In the past, getting students to the “wow” moment when they could see and even handle these materials was a major challenge for instructors, and sometimes an insurmountable one. But now most special collections departments, and certainly those at Penn, encourage classes to make use of their resources. To get undergraduates in to see, for example, 500-year-old manuscripts, Penn faculty simply need to contact library or archives staff, make arrangements, consult and request materials, and ask their students to show up, leave their coffee and food behind, and clean their hands. That’s it.

Of course, the awe-factor only gets students, and instructors, so far. Beyond the initial, often powerful, encounter with these remarkable “primary sources” that are the vital matter of research the key question is how can instructors, faculty, and librarians show students how we might interpret and question the sources? How can the encounter help students to see that they themselves can become makers of knowledge?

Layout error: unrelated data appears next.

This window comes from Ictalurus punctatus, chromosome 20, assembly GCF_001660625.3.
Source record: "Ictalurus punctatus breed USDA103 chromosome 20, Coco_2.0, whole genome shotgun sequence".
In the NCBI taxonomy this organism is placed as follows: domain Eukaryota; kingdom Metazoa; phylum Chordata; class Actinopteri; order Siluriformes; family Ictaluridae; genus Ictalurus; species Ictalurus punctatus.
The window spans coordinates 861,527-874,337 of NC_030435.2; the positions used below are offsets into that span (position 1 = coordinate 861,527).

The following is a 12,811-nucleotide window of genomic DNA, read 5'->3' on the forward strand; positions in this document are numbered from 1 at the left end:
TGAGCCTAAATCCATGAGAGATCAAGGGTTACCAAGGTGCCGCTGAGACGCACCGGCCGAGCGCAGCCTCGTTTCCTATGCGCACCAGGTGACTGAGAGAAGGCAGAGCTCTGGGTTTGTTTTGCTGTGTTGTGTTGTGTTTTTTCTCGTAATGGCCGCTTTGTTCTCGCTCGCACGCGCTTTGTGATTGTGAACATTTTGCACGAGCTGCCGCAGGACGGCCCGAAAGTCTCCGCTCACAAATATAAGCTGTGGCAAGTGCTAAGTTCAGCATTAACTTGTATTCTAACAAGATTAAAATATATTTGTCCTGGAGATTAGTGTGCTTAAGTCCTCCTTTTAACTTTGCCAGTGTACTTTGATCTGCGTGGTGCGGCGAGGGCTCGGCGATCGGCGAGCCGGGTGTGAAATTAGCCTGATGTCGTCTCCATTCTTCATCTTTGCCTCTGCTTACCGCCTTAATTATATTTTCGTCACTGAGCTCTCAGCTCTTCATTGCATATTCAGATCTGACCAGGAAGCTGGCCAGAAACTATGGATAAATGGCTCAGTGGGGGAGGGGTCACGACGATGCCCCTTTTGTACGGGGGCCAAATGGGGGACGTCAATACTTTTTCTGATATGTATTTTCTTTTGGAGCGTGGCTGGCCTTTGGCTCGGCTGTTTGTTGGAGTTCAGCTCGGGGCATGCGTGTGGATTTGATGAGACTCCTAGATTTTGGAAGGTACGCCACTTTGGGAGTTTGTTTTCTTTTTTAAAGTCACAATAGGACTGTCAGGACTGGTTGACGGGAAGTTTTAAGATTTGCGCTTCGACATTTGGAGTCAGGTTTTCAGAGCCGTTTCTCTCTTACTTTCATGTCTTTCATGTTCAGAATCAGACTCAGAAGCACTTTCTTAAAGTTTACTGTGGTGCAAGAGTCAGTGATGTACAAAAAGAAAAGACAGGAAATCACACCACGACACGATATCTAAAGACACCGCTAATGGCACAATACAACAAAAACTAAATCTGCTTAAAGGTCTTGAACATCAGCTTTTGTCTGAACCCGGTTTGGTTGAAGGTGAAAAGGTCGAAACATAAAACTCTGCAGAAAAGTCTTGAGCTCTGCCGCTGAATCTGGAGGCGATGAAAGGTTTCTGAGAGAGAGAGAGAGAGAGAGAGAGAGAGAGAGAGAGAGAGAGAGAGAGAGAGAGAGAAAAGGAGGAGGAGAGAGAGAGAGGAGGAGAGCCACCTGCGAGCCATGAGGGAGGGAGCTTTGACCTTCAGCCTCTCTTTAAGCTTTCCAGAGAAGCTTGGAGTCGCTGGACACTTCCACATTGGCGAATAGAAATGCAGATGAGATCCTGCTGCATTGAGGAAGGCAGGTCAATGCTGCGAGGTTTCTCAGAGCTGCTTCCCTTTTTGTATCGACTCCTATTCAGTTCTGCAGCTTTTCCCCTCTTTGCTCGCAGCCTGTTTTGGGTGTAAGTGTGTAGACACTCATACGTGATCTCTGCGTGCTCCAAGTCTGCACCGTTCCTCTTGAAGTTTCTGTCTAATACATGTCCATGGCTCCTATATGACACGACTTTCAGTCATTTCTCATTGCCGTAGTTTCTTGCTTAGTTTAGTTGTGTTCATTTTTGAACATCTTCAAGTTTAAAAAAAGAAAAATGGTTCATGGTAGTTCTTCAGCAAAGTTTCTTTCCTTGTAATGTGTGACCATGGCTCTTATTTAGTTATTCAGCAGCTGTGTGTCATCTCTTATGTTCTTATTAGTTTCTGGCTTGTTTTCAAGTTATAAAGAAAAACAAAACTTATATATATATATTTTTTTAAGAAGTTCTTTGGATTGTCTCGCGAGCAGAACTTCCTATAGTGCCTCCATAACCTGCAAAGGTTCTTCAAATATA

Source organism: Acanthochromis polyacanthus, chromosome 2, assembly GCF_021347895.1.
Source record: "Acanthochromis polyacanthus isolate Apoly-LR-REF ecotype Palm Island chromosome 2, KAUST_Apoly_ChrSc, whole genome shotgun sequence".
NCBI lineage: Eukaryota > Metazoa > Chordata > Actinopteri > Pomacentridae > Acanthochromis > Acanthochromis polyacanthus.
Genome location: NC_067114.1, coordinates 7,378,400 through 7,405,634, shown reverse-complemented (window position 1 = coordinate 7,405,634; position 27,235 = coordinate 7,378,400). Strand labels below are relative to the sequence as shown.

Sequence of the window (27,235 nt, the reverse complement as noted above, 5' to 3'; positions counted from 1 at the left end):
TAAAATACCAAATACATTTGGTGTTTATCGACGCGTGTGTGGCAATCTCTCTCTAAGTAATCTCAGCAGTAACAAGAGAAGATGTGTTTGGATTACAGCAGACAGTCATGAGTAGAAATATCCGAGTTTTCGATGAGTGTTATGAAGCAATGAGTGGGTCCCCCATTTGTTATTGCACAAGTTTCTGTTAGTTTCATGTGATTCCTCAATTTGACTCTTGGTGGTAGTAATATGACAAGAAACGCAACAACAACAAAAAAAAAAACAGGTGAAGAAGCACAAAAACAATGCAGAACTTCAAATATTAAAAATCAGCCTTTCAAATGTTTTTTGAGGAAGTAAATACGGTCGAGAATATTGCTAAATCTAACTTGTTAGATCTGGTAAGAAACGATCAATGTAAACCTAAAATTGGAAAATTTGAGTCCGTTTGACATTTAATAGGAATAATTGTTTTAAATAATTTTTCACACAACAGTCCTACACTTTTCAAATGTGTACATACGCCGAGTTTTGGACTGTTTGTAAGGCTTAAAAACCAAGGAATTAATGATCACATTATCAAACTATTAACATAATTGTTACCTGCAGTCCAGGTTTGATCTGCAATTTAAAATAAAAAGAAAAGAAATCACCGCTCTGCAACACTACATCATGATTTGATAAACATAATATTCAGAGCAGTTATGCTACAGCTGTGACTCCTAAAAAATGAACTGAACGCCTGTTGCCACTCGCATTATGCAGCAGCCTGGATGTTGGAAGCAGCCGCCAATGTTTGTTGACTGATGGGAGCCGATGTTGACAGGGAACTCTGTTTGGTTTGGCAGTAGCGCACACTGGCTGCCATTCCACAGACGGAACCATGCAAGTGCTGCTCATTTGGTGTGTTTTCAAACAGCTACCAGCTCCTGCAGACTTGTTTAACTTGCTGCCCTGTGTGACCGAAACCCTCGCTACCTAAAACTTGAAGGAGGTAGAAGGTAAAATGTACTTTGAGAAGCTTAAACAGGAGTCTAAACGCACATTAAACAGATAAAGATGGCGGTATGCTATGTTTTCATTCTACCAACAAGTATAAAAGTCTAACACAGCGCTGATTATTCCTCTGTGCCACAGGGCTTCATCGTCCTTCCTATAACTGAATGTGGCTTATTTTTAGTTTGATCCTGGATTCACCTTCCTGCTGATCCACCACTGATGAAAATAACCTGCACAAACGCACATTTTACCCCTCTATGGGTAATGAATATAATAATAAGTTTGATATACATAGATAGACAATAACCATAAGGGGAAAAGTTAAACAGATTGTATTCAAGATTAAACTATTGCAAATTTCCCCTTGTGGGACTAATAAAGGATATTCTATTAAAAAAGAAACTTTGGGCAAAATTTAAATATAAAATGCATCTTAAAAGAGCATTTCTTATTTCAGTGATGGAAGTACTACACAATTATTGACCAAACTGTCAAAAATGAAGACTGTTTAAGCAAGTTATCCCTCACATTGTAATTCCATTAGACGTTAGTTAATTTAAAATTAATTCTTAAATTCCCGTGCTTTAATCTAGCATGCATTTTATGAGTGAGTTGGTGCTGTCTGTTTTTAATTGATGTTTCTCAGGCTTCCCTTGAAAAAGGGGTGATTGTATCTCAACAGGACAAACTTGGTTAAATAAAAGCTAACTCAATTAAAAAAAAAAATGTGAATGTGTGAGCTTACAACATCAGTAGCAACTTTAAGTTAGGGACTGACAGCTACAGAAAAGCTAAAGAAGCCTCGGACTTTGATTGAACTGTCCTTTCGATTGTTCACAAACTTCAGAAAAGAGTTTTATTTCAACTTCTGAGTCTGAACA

Effective teaching activities begin by nudging students to look at sources carefully and consider their various histories. This begins with the physical objects in front of them: book, poster, letter, archival box, photograph, Book of Hours, comic book....  A list of basic questions can get students started: What is the date? Why is this so big, or so small? Are there illustrations? These suggest the importance of careful attention to details students might otherwise assume they know already. Students begin to make meaning from material facts—they can realize that they then need to learn about paper, or printing, or binding materials, or handwriting. Larger questions about historical contexts follow. Instructors can shape a discussion that leads the students to question why these materials matter and to examine what they can learn from “real” objects. Students in the Kislak Center have had many productive conversations about the limits of images presented via PowerPoint or on the internet.